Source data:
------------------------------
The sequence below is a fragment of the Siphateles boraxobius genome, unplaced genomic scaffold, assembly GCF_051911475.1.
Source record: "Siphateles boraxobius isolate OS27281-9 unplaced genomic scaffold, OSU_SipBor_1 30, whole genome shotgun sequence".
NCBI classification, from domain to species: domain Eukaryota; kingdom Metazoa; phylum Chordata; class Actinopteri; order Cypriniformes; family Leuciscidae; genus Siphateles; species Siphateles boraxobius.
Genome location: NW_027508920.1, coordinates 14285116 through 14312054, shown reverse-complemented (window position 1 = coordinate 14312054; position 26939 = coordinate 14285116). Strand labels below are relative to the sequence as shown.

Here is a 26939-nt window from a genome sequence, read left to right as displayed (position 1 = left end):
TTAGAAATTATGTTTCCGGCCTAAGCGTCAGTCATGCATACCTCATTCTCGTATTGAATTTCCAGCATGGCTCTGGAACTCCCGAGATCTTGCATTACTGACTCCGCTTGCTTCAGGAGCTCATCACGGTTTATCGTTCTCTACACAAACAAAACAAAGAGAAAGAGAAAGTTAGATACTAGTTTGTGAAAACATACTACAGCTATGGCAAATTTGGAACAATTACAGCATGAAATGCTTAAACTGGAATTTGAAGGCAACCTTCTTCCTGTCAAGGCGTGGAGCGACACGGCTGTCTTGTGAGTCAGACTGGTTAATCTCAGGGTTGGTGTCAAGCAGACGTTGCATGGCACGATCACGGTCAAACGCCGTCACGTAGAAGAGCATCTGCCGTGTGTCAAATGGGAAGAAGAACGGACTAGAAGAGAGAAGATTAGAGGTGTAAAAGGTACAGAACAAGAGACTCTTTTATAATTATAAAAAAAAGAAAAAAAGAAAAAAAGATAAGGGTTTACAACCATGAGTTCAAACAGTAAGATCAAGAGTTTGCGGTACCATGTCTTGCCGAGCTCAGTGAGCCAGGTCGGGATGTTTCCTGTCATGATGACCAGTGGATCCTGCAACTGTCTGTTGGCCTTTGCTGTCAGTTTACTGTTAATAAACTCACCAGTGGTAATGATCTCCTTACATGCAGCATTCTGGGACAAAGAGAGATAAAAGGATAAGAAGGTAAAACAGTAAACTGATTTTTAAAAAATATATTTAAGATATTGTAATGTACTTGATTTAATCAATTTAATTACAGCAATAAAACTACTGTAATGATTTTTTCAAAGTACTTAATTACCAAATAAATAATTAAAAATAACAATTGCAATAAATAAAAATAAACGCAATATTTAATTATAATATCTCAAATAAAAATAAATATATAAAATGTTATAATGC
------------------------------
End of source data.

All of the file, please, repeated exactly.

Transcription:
The sequence below is a fragment of the Siphateles boraxobius genome, unplaced genomic scaffold, assembly GCF_051911475.1.
Source record: "Siphateles boraxobius isolate OS27281-9 unplaced genomic scaffold, OSU_SipBor_1 30, whole genome shotgun sequence".
NCBI classification, from domain to species: domain Eukaryota; kingdom Metazoa; phylum Chordata; class Actinopteri; order Cypriniformes; family Leuciscidae; genus Siphateles; species Siphateles boraxobius.
Genome location: NW_027508920.1, coordinates 14285116 through 14312054, shown reverse-complemented (window position 1 = coordinate 14312054; position 26939 = coordinate 14285116). Strand labels below are relative to the sequence as shown.

Here is a 26939-nt window from a genome sequence, read left to right as displayed (position 1 = left end):
TTAGAAATTATGTTTCCGGCCTAAGCGTCAGTCATGCATACCTCATTCTCGTATTGAATTTCCAGCATGGCTCTGGAACTCCCGAGATCTTGCATTACTGACTCCGCTTGCTTCAGGAGCTCATCACGGTTTATCGTTCTCTACACAAACAAAACAAAGAGAAAGAGAAAGTTAGATACTAGTTTGTGAAAACATACTACAGCTATGGCAAATTTGGAACAATTACAGCATGAAATGCTTAAACTGGAATTTGAAGGCAACCTTCTTCCTGTCAAGGCGTGGAGCGACACGGCTGTCTTGTGAGTCAGACTGGTTAATCTCAGGGTTGGTGTCAAGCAGACGTTGCATGGCACGATCACGGTCAAACGCCGTCACGTAGAAGAGCATCTGCCGTGTGTCAAATGGGAAGAAGAACGGACTAGAAGAGAGAAGATTAGAGGTGTAAAAGGTACAGAACAAGAGACTCTTTTATAATTATAAAAAAAAGAAAAAAAGAAAAAAAGATAAGGGTTTACAACCATGAGTTCAAACAGTAAGATCAAGAGTTTGCGGTACCATGTCTTGCCGAGCTCAGTGAGCCAGGTCGGGATGTTTCCTGTCATGATGACCAGTGGATCCTGCAACTGTCTGTTGGCCTTTGCTGTCAGTTTACTGTTAATAAACTCACCAGTGGTAATGATCTCCTTACATGCAGCATTCTGGGACAAAGAGAGATAAAAGGATAAGAAGGTAAAACAGTAAACTGATTTTTAAAAAATATATTTAAGATATTGTAATGTACTTGATTTAATCAATTTAATTACAGCAATAAAACTACTGTAATGATTTTTTCAAAGTACTTAATTACCAAATAAATAATTAAAAATAACAATTGCAATAAATAAAAATAAACGCAATATTTAATTATAATATCTCAAATAAAAATAAATATATAAAATGTTATAATGC